Sinking RIB sparks launch of Oban RNLI Lifeboat
Oban Lifeboat launched on service yesterday afternoon (Saturday 6th June) after reports of a 11 meter RIB with three persons on board, taking on water north of Maiden Island, outside Oban bay.
The volunteer crew of Oban Lifeboat ‘Mora Edith MacDonald’ launched on service at 7.30pm on Saturday evening, at the request of the UK Coastguard.
On their way to the casualty vessel, the lifeboat crew made ready the salvage pump, a portable diesel water pump carried on board the lifeboat, capable of pumping up to 175 gallons of water a minute for up to four hours.
Once on scene, an alongside tow was set up with the vessel and a crew member was put on board to assess the situation.
The salvage pump was quickly put to use, however it was clear that there was no immediate fix to stop the water ingress. As the pump was preventing the water level from rising, the decision was made to transfer the three persons on board the casualty vessel to the lifeboat.
Once the persons on board were safely transferred to the lifeboat, the salvage pump was put fully on board the RIB, along with another crew member. The lifeboat then set up a long tow with the vessel allowing best speed to made to the nearest safe haven with lifting capabilities. Ensuring the RIB could be lifted immediately would prevent it from sinking and the associated risk of pollution.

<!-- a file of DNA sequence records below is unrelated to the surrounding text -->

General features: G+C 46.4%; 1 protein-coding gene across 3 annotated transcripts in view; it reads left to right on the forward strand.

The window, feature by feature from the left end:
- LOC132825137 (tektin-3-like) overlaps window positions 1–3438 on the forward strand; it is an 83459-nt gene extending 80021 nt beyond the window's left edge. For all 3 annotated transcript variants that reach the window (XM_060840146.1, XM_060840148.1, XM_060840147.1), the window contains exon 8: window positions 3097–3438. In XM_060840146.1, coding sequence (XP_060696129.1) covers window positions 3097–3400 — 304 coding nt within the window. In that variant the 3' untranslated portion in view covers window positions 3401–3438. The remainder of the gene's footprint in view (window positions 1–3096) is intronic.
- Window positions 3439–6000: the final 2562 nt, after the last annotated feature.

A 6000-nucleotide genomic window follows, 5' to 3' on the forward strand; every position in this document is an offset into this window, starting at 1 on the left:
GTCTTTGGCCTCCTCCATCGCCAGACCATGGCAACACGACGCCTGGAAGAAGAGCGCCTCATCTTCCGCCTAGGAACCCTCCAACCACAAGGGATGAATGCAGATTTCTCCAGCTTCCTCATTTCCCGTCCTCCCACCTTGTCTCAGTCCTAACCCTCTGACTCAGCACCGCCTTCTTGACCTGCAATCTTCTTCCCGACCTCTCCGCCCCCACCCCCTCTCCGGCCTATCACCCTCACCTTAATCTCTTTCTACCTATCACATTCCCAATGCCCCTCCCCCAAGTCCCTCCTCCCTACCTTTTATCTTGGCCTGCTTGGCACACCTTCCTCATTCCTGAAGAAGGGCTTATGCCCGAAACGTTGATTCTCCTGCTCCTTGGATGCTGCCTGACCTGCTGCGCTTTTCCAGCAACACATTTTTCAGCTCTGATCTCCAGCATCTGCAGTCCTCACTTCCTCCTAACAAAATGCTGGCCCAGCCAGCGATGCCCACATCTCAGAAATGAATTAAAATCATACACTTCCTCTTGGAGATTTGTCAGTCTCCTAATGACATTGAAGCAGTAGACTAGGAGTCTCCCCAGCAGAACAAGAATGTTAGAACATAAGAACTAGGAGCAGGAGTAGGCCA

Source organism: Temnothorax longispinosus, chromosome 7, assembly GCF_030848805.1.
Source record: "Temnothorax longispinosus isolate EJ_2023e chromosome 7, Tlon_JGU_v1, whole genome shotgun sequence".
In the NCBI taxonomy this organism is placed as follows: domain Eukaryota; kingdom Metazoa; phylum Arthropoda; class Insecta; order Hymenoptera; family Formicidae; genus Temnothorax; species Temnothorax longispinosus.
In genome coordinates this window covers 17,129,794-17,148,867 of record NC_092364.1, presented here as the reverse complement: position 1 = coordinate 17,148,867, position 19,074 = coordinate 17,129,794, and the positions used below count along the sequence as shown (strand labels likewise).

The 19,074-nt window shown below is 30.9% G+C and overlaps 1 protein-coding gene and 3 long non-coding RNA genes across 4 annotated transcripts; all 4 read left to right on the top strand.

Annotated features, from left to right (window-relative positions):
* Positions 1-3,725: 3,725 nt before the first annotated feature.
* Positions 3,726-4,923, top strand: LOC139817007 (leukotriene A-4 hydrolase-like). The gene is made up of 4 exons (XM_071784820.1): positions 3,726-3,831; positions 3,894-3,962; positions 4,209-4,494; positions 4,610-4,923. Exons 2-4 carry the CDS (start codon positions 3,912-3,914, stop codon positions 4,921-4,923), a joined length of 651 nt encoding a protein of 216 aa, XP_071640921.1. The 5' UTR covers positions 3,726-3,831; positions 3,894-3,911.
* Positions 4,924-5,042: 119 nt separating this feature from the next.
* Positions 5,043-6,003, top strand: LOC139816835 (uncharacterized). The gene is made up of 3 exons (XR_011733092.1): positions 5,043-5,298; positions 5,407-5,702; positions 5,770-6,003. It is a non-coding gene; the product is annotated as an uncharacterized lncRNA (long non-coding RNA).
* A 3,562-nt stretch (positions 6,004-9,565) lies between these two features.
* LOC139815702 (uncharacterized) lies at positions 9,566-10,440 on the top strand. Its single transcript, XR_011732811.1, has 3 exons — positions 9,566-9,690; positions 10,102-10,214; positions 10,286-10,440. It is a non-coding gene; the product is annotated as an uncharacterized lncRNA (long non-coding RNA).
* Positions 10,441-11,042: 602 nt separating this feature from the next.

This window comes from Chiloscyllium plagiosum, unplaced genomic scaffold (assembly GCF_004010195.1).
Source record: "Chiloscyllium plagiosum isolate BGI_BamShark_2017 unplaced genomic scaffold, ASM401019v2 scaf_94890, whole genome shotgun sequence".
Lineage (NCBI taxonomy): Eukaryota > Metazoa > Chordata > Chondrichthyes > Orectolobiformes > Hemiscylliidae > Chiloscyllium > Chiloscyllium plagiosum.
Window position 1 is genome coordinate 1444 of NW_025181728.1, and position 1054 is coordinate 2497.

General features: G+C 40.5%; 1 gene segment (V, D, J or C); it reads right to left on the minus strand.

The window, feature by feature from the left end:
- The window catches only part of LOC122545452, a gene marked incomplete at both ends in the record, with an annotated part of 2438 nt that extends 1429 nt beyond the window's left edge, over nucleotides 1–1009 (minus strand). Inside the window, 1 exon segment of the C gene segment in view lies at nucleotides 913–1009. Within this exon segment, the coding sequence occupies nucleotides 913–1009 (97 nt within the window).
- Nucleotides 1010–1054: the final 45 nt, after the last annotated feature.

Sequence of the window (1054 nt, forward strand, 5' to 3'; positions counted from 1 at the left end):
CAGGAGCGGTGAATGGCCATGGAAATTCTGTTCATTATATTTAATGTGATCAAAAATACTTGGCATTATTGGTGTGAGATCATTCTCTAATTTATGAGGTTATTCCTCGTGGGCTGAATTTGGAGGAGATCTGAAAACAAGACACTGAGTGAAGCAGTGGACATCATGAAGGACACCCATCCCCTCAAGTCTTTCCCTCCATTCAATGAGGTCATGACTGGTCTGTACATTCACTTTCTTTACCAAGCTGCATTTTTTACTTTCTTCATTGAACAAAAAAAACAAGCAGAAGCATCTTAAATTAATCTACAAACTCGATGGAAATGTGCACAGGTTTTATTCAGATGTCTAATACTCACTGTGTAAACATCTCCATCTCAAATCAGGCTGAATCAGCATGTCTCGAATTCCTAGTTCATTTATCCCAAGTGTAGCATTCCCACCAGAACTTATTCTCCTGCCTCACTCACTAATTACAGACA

The lifeboat arrived in Ardmucknish bay by 9pm, where they were met by the work boat of Loch Nell Boatyard. Their boat cradle had been positioned in the water ready to receive the RIB and so the work boat took the vessel in tow and into the cradle to be lifted.
Once the RIB was safely out of the water, the two crew members and salvage pump where transferred back on to the lifeboat, and the three persons on board the vessel were transferred onwards to shore via the work boat.
Appin’s Coastguard Rescue Team were also on scene to assist.
With everyone safe ashore and the RIB out of the water, Oban lifeboat departed the scene. Returning to Oban, she was made ready for service again by 10pm.
Mark Scott, one of Oban Lifeboat's Deputy Coxswains who was coxswain for the call out said “We'd like to thank the staff of Loch Nell Boatyard for their assistance and swift response in readying their boat cradle for use. Lifeboat crews remain ready to launch should they be required but, although the government restrictions now allow some watersports activity to resume, we urge everyone to stay close to home and stay safe.”
Key facts about the RNLI
The RNLI charity saves lives at sea. Its volunteers provide a 24-hour search and rescue service around the United Kingdom and Republic of Ireland coasts. The RNLI operates over 238 lifeboat stations in the UK and Ireland and, in a normal year, more than 240 lifeguard units on beaches around the UK and Channel Islands. The RNLI is independent of Coastguard and government and depends on voluntary donations and legacies to maintain its rescue service. Since the RNLI was founded in 1824, its lifeboat crews and lifeguards have saved over 142,700 lives.